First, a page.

Best Temples and Shrines to Visit in Kamakura

Kamakura Day trips from Tokyo

All shrines and temples are not created equal and one of the best cities to see that this is true, is Kamakura in Japan. In this former capital, you can spend an entire day visiting temples and shrines without getting tired of it, because the landscapes you can see on their grounds are varied and exquisite. The temples and shrines in Kamakura are not only beautiful, they can also teach you a lot about the illustrious history of Japan. The best way to explore the city of Kamakura and its many interesting sights is with a private tour where a local guides who know the city in and out can tell you all the stories relating to these sanctuaries. ▶Book Kamakura Private Walking Tour
Let’s see some of the most beautiful and interesting temples and shrines in Kamakura!

1. Hokokuji Temple (報国寺)

Also called the Bamboo Temple, this former family sanctuary of the Ashikaga warrior clan is especially famous for its mysteriously pretty bamboo grove, the smaller sibling of the bamboo forest in Arashiyama, Kyoto. While many violent scenes have taken place on the grounds of the Hokokuji temple, nowadays it is an oasis of peace and calm. The moss-covered garden in front of the temple is crisp and calming, and in the back you can find a dry landscape garden as well. The graves of the Ashikaga family can be seen in the caves behind the garden, but you will spend most time admiring the bamboo forest.

hokokuji bamboo forrest

When you walk around the bamboo grove, you will feel like you are in another world. Sound travels differently and the sunlight is filtered by the long stalks of bamboo. The grove is kept well, so you will often see newly-planted bamboo shoots that grow large quickly. Make sure to buy a ticket at the front for a cup of tea in the scenic tea house at the edge of the bamboo forest.

Hokokuji Temple
9am – 4pm
Admission fee ¥300 (+¥600 for the tea service)

2. Tsurugaoka Hachimangu shrine (鶴岡八幡宮)

Kamakura was made into Japan’s de facto capital in the 12th century by the Minamoto family. This made Kamakura the center of politics and culture until 1333, when the power went back to Kyoto. The Minamoto family made the Tsurugaoka Hachimangu their family shrine, making it the spiritual center of the population. Hachimangu, the deity that is revered here, is a god of the warriors which was very apt for a family like the Minamoto.

As the most important Shinto shrine of Kamakura, Tsurugaoka Hachimangu is also the most popular place to visit in the first week of January. This New Year’s visit is called hatsumode, during which people go to a temple or shrine to pray for a good year ahead. They also get a fortune slip that will tell them how their year is going to be.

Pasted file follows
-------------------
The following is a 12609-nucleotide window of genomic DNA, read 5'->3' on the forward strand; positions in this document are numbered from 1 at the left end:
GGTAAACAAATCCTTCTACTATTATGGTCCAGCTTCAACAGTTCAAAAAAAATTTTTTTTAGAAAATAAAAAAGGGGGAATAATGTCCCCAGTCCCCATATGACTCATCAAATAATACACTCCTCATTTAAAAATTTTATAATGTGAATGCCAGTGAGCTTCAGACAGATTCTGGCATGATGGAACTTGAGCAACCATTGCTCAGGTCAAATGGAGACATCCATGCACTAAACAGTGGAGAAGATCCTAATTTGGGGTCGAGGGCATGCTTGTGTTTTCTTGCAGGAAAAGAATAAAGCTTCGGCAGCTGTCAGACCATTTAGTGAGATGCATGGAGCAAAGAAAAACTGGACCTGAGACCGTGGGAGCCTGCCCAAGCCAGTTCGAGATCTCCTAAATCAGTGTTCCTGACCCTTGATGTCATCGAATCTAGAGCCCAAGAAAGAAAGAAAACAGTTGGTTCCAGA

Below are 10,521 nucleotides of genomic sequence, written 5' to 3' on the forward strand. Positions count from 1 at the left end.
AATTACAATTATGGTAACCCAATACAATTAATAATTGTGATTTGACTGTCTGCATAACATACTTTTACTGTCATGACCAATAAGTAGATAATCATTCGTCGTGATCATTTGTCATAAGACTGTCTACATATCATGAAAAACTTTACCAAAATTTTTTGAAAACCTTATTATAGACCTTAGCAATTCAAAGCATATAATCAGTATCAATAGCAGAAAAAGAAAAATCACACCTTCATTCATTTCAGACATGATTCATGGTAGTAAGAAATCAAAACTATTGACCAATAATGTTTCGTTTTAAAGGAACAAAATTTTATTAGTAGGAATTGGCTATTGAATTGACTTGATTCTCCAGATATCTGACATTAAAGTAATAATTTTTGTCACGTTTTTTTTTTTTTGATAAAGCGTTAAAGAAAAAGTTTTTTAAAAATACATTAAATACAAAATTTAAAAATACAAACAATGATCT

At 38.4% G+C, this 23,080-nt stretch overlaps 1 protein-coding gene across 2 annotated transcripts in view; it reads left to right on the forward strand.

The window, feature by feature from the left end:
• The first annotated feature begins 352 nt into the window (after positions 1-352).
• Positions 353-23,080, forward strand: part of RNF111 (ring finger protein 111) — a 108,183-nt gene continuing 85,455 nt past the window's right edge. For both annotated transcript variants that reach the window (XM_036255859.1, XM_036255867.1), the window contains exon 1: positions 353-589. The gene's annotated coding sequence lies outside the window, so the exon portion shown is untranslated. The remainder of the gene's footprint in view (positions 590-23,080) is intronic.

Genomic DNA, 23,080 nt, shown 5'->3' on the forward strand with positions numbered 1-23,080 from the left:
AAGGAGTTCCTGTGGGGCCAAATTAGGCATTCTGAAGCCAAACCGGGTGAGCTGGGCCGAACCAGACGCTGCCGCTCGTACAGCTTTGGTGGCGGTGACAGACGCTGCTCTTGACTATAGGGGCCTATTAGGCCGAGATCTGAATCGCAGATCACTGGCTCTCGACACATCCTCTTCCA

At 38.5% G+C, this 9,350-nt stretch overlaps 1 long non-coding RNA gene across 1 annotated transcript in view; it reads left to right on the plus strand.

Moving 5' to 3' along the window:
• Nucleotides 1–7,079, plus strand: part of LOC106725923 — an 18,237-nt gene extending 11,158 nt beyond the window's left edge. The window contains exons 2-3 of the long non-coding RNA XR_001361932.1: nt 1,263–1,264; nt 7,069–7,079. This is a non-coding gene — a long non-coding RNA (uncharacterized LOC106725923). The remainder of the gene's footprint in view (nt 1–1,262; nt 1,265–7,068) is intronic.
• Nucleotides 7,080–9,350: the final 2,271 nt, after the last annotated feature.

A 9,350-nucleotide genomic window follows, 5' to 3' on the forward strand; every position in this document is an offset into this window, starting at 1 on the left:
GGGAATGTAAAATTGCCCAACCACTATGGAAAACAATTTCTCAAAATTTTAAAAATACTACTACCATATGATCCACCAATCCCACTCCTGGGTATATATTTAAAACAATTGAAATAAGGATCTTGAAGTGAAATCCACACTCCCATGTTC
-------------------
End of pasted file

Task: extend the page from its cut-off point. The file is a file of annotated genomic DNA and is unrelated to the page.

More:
Tsurugaoka Hachimangu shrine
5am – 9pm (from 6am from October to March)
Free admission

3. Kotoku-in Temple (鎌倉大仏殿高徳院)

Known for its large bronze Great Buddha statue, one of the most famous Buddha statues in Japan, Kotoku-in is usually the number one sight on Kamakura travelers’ itineraries. Built in the 13th century, this is Kamakura’s most well-known symbol. During the Kamakura period, both Nichiren Buddhism and Rinzai Zen Buddhism originated here so it is only apt that the city’s most famous image is that of a Buddha. The Big Buddha, known as Daibutsu, is sitting peacefully under the sky, as the building around it was washed away in a tsunami centuries ago.

While it is largely green now after having been exposed to the elements, Daibutsu used to be covered in gold. You can still see evidence of its former color if you look closely at the left side of the face. The statue is hollow, and for only 20 yen you can enter the statue from the back to see what it looks like on the inside.

Kotokuin temple, The Great Buddha, Kamakura Daibustu

Kotoku-in Temple
8am – 5:30pm
Admission fee ¥300 (+¥20 to visit the statue interior)

4. Hasedera Temple (長谷寺)

This Buddhist temple has so many points of interest on its grounds that you can easily spend 2 hours here. The main deity that is revered here is Kannon, the goddess of mercy. She has a 9-meter tall wooden statue in Hasedera’s main hall that was allegedly found floating in the sea near Kamakura in the 8th century. The temple’s garden is gorgeous in all seasons and especially so during the spring and fall seasons. Near the entrance there is a meticulously manicured dry landscape garden and there is a Benzaiten cave in which you can light candles or place small statues of the goddess of music.

When you go to the upper level of the garden you will see a place full of small jizo statues, which were placed there to commemorate children who left this life before birth. Walking to the edge of the grounds you can see a lovely view of coastal Kamakura, and the uppermost area is a famous hydrangea path. If you are visiting Hasedera in June, this path is covered in pinks, purples, and whites with blooming hydrangea, earning the temple it’s nickname as Flower temple.

Hasedera Temple
8am – 5pm (March – September)
8am – 4:30pm (October – February)
Admission fee ¥400

5. Myoho-ji Temple (妙法寺)

Myoho-ji temple is situated in a quiet corner of Kamakura, and it is a perfect place to go for some calm contemplation in natural surroundings. Having strong links to Nichiren, the founder of the form of Buddhism with the same name, the temple’s cultural significance is great. While you can’t enter any of the buildings, the main reason that this temple is famous is the 50-step mossy stairway that gives the grounds an otherworldly feel.